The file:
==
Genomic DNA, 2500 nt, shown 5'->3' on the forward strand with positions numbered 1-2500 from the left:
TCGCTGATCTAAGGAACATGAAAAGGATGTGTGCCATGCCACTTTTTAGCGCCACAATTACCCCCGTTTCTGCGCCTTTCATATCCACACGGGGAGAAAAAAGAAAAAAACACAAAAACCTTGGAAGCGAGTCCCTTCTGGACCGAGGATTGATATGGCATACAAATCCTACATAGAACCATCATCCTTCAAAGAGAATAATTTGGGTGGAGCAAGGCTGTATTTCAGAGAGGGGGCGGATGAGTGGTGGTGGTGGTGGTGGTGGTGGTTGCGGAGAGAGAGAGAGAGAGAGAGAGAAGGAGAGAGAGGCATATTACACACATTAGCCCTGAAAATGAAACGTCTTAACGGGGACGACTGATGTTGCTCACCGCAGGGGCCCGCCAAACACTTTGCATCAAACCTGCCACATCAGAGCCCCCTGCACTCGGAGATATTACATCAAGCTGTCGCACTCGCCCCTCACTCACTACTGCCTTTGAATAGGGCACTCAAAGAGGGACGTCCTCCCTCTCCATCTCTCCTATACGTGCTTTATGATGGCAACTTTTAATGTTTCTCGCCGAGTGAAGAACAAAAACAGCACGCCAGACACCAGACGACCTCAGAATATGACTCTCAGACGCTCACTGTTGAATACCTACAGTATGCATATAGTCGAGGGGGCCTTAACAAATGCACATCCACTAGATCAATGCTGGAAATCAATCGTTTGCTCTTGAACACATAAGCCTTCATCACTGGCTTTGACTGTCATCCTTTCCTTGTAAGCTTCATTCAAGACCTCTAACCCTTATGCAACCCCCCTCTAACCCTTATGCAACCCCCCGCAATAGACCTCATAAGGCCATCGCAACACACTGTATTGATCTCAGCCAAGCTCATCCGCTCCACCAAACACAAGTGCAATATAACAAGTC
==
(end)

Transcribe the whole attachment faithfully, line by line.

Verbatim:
Genomic DNA, 2500 nt, shown 5'->3' on the forward strand with positions numbered 1-2500 from the left:
TCGCTGATCTAAGGAACATGAAAAGGATGTGTGCCATGCCACTTTTTAGCGCCACAATTACCCCCGTTTCTGCGCCTTTCATATCCACACGGGGAGAAAAAAGAAAAAAACACAAAAACCTTGGAAGCGAGTCCCTTCTGGACCGAGGATTGATATGGCATACAAATCCTACATAGAACCATCATCCTTCAAAGAGAATAATTTGGGTGGAGCAAGGCTGTATTTCAGAGAGGGGGCGGATGAGTGGTGGTGGTGGTGGTGGTGGTGGTTGCGGAGAGAGAGAGAGAGAGAGAGAGAAGGAGAGAGAGGCATATTACACACATTAGCCCTGAAAATGAAACGTCTTAACGGGGACGACTGATGTTGCTCACCGCAGGGGCCCGCCAAACACTTTGCATCAAACCTGCCACATCAGAGCCCCCTGCACTCGGAGATATTACATCAAGCTGTCGCACTCGCCCCTCACTCACTACTGCCTTTGAATAGGGCACTCAAAGAGGGACGTCCTCCCTCTCCATCTCTCCTATACGTGCTTTATGATGGCAACTTTTAATGTTTCTCGCCGAGTGAAGAACAAAAACAGCACGCCAGACACCAGACGACCTCAGAATATGACTCTCAGACGCTCACTGTTGAATACCTACAGTATGCATATAGTCGAGGGGGCCTTAACAAATGCACATCCACTAGATCAATGCTGGAAATCAATCGTTTGCTCTTGAACACATAAGCCTTCATCACTGGCTTTGACTGTCATCCTTTCCTTGTAAGCTTCATTCAAGACCTCTAACCCTTATGCAACCCCCCTCTAACCCTTATGCAACCCCCCGCAATAGACCTCATAAGGCCATCGCAACACACTGTATTGATCTCAGCCAAGCTCATCCGCTCCACCAAACACAAGTGCAATATAACAAGTC